The fruitcake is one of about 1,500 artifacts discovered in a building in Cape Adare, an Antarctic peninsula.
A team has been working on conserving artefacts from Cape Adare since 2016.
You might not want to take a bite out of it, but the Antarctic Heritage Trust claim the fruitcake made by Huntley and Palmers is in "excellent condition" and still wrapped in paper.
The fruitcake itself dates back to the Terra Nova expedition (1910-1913) headed by Robert Falcon Scott.
Programme Manager-Artefacts Lizzie Meek said finding such a "perfectly preserved fruitcake" in a severely corroded tin was a huge surprise.
"It's an ideal high-energy food for Antarctic conditions, and is still a favourite item on modern trips to the ice".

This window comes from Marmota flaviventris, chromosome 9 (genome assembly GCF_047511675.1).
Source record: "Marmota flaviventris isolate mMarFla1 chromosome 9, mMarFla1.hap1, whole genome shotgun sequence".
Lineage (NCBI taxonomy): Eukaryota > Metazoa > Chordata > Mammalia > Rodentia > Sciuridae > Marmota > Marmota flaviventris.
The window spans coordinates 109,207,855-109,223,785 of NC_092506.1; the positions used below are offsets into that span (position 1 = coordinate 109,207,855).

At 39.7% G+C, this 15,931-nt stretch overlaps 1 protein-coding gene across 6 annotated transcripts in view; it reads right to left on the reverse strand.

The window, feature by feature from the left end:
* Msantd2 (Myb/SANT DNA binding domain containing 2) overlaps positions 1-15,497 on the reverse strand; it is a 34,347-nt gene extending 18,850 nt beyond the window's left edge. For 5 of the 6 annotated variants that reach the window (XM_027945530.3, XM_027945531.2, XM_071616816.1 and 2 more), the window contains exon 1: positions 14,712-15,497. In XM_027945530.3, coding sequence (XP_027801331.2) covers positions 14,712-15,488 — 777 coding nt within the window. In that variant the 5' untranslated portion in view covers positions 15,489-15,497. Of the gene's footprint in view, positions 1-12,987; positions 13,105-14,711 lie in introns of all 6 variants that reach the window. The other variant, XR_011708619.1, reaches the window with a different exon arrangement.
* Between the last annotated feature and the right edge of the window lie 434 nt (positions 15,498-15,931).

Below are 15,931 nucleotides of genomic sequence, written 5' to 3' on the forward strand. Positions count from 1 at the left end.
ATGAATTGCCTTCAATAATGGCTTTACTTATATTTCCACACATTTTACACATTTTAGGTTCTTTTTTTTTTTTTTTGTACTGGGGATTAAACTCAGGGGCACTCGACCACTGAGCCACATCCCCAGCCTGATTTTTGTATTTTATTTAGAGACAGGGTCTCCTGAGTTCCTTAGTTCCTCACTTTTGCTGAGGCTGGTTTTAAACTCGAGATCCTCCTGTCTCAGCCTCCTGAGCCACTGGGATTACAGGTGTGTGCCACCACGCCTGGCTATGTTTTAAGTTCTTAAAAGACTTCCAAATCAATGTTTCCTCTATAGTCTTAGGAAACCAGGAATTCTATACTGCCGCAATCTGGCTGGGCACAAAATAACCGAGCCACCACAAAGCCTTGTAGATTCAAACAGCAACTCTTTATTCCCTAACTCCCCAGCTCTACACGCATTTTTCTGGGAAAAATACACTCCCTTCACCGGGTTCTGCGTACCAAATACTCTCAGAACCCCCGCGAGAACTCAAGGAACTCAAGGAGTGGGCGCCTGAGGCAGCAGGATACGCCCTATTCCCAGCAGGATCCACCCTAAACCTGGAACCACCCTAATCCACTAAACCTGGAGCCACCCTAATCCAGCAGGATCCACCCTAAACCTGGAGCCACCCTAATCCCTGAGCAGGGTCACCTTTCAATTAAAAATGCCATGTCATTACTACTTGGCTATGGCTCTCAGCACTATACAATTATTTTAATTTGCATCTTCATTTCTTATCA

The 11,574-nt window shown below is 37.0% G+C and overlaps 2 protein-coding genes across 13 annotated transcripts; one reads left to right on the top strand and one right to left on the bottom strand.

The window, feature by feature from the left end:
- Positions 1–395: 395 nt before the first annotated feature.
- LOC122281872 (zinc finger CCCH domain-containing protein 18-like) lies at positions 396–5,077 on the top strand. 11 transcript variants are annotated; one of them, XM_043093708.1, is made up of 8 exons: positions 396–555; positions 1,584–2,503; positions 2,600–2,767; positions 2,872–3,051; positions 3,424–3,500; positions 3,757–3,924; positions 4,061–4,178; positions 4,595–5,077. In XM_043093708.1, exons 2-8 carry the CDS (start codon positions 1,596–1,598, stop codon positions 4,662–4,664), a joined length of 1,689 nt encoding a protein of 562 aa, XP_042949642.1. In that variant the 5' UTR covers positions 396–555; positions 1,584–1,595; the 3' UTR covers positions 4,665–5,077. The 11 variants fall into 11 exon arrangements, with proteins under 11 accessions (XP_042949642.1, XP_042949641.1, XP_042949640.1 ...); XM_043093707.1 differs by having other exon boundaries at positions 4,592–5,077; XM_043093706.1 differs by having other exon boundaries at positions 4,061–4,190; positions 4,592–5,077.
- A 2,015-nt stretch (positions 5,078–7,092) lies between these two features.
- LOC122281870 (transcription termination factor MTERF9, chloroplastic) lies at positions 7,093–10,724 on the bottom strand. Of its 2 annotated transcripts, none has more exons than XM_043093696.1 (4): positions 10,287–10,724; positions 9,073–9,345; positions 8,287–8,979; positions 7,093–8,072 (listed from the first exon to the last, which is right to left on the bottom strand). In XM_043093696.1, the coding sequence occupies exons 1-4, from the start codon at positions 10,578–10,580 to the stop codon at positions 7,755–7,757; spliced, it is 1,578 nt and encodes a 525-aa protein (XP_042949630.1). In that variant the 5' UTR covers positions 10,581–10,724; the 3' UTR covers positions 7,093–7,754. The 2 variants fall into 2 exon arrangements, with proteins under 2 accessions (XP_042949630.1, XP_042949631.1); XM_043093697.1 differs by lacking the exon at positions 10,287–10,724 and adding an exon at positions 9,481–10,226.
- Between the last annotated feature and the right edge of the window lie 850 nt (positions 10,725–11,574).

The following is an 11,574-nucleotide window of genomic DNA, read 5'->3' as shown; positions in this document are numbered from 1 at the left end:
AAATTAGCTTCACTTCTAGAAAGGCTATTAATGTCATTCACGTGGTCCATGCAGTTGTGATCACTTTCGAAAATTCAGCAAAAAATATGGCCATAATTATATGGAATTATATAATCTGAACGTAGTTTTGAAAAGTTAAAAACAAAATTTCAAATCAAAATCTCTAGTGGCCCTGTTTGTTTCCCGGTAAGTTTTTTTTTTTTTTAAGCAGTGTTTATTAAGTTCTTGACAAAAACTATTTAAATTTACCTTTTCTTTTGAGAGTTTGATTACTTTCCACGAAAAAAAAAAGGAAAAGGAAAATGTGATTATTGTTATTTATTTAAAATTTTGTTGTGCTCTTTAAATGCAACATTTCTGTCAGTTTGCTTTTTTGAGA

It has been documented that he took this specific brand of fruitcake with him. His team of five eventually reached the geographic South Pole on January 17, 1912, only to find that a Norwegian team led by Roald Amundsen beat them by 34 days.
Tragically, the cake may have survived, but Scott's entire party died on the return journey from the pole.
They were built and used by Norwegian Carsten Borchgrevink's expedition in 1899 and used again by Captain Scott's party in 1911. The artefacts be returned to the huts once they are restored to comply with the site's status as an Antarctic Specially Protected Area (ASPA). "The tin has suffered significantly in the harsh Antarctic elements, however the Trust says the cake within looks and smells "(almost) edible". Conservationists recently discovered a 106-year-old fruitcake and its perfectly fresh and edible!
So it doesn't appear that anyone will be eating this fruitcake anytime soon, which is just as well.